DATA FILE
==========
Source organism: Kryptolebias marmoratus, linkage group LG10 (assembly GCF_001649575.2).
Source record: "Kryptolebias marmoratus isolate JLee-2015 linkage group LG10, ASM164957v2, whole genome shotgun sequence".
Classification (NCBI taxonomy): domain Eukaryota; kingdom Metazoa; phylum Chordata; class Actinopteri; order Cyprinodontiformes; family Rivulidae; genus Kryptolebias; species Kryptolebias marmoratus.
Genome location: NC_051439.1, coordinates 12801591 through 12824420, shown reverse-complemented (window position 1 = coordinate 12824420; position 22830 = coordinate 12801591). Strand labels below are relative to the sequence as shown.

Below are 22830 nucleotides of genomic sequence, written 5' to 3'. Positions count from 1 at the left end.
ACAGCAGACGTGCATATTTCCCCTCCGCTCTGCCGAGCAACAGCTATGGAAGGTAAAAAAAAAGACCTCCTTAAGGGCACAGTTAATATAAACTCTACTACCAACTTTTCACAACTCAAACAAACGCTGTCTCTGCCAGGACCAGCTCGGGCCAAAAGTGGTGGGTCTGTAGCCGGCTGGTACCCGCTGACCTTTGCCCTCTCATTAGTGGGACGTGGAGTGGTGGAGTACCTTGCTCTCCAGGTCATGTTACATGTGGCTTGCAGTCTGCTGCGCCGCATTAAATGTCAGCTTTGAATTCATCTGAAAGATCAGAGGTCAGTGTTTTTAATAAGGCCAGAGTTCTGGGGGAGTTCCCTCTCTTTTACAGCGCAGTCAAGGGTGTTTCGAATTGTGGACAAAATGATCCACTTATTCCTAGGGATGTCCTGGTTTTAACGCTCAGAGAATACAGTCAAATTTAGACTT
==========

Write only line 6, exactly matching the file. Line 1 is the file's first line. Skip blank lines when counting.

ACAGCAGACGTGCATATTTCCCCTCCGCTCTGCCGAGCAACAGCTATGGAAGGTAAAAAAAAAGACCTCCTTAAGGGCACAGTTAATATAAACTCTACTACCAACTTTTCACAACTCAAACAAACGCTGTCTCTGCCAGGACCAGCTCGGGCCAAAAGTGGTGGGTCTGTAGCCGGCTGGTACCCGCTGACCTTTGCCCTCTCATTAGTGGGACGTGGAGTGGTGGAGTACCTTGCTCTCCAGGTCATGTTACATGTGGCTTGCAGTCTGCTGCGCCGCATTAAATGTCAGCTTTGAATTCATCTGAAAGATCAGAGGTCAGTGTTTTTAATAAGGCCAGAGTTCTGGGGGAGTTCCCTCTCTTTTACAGCGCAGTCAAGGGTGTTTCGAATTGTGGACAAAATGATCCACTTATTCCTAGGGATGTCCTGGTTTTAACGCTCAGAGAATACAGTCAAATTTAGACTT